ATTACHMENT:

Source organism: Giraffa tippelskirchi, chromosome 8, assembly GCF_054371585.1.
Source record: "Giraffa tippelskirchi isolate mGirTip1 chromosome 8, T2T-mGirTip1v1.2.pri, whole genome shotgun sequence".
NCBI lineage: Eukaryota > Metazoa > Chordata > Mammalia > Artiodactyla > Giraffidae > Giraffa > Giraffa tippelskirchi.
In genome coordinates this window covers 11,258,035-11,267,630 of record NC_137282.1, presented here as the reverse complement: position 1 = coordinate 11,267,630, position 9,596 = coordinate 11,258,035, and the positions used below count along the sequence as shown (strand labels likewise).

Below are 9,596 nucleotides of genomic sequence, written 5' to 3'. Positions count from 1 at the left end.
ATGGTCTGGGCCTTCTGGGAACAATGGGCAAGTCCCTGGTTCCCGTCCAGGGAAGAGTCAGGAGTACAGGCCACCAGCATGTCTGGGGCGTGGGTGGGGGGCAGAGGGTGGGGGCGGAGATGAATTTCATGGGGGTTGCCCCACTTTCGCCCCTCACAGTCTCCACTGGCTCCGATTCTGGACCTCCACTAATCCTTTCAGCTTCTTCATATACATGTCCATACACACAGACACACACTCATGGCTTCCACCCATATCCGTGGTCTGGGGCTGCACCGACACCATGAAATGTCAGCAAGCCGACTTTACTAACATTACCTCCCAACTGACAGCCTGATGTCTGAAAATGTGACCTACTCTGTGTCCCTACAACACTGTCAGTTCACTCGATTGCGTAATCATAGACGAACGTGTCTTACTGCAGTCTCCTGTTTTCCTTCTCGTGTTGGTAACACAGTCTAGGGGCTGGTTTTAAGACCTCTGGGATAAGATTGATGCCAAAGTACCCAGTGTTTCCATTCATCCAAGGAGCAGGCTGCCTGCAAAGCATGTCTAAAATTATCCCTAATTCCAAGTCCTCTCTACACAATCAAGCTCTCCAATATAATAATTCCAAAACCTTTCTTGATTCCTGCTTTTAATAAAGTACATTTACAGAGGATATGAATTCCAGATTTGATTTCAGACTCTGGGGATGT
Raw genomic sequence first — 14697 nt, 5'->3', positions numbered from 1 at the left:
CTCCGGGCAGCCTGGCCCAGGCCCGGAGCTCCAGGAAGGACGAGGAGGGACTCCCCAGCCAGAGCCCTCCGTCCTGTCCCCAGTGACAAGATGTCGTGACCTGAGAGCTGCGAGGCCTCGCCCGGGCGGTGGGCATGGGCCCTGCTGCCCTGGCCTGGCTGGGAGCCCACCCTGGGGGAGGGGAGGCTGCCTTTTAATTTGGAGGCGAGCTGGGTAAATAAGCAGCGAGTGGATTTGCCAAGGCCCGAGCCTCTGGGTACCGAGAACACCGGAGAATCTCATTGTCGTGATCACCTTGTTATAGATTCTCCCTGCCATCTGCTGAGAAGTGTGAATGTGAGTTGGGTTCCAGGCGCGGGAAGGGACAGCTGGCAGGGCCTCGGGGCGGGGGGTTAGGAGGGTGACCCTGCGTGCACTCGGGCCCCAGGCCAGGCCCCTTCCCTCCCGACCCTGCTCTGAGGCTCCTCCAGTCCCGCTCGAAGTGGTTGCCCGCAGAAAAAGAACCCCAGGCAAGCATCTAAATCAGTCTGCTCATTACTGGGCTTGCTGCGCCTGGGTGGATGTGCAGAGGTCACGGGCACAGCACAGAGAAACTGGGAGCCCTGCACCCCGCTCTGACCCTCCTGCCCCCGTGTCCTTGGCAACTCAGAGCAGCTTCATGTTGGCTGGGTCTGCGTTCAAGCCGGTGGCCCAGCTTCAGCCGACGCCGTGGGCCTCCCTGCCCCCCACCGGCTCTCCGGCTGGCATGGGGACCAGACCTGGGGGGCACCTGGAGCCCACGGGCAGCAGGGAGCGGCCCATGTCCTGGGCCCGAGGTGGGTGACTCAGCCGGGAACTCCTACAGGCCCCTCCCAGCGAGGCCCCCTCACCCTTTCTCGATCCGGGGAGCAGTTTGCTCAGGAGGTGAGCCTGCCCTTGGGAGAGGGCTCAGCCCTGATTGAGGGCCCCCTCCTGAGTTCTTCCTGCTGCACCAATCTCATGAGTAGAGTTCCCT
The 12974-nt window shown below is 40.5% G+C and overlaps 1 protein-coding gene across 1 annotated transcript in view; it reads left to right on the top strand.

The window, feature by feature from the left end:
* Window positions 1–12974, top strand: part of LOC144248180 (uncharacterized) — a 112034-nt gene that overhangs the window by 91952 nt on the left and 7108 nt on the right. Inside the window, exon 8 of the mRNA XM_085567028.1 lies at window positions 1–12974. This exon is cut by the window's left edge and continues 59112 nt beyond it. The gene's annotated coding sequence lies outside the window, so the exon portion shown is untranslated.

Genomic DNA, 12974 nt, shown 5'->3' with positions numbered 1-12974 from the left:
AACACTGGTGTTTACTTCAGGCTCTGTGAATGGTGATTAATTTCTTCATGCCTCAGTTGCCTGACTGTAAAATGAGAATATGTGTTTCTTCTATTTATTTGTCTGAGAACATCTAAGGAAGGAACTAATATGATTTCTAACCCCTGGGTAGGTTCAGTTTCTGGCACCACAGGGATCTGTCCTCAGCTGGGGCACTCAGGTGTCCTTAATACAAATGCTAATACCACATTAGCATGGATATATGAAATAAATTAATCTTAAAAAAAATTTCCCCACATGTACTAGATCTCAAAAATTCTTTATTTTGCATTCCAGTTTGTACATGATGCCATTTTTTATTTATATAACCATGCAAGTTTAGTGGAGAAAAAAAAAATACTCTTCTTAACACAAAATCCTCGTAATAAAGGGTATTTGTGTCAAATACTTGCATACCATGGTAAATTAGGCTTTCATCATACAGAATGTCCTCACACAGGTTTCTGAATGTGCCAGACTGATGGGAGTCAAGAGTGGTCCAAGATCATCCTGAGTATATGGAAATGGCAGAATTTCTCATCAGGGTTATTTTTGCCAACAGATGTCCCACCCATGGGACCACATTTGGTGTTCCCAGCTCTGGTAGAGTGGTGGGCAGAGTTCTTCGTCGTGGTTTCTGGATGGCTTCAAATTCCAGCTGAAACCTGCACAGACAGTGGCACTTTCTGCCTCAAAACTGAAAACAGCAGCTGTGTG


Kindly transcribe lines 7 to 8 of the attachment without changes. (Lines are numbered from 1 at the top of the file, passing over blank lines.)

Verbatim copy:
Raw genomic sequence first — 14697 nt, 5'->3', positions numbered from 1 at the left:
CTCCGGGCAGCCTGGCCCAGGCCCGGAGCTCCAGGAAGGACGAGGAGGGACTCCCCAGCCAGAGCCCTCCGTCCTGTCCCCAGTGACAAGATGTCGTGACCTGAGAGCTGCGAGGCCTCGCCCGGGCGGTGGGCATGGGCCCTGCTGCCCTGGCCTGGCTGGGAGCCCACCCTGGGGGAGGGGAGGCTGCCTTTTAATTTGGAGGCGAGCTGGGTAAATAAGCAGCGAGTGGATTTGCCAAGGCCCGAGCCTCTGGGTACCGAGAACACCGGAGAATCTCATTGTCGTGATCACCTTGTTATAGATTCTCCCTGCCATCTGCTGAGAAGTGTGAATGTGAGTTGGGTTCCAGGCGCGGGAAGGGACAGCTGGCAGGGCCTCGGGGCGGGGGGTTAGGAGGGTGACCCTGCGTGCACTCGGGCCCCAGGCCAGGCCCCTTCCCTCCCGACCCTGCTCTGAGGCTCCTCCAGTCCCGCTCGAAGTGGTTGCCCGCAGAAAAAGAACCCCAGGCAAGCATCTAAATCAGTCTGCTCATTACTGGGCTTGCTGCGCCTGGGTGGATGTGCAGAGGTCACGGGCACAGCACAGAGAAACTGGGAGCCCTGCACCCCGCTCTGACCCTCCTGCCCCCGTGTCCTTGGCAACTCAGAGCAGCTTCATGTTGGCTGGGTCTGCGTTCAAGCCGGTGGCCCAGCTTCAGCCGACGCCGTGGGCCTCCCTGCCCCCCACCGGCTCTCCGGCTGGCATGGGGACCAGACCTGGGGGGCACCTGGAGCCCACGGGCAGCAGGGAGCGGCCCATGTCCTGGGCCCGAGGTGGGTGACTCAGCCGGGAACTCCTACAGGCCCCTCCCAGCGAGGCCCCCTCACCCTTTCTCGATCCGGGGAGCAGTTTGCTCAGGAGGTGAGCCTGCCCTTGGGAGAGGGCTCAGCCCTGATTGAGGGCCCCCTCCTGAGTTCTTCCTGCTGCACCAATCTCATGAGTAGAGTTCCCT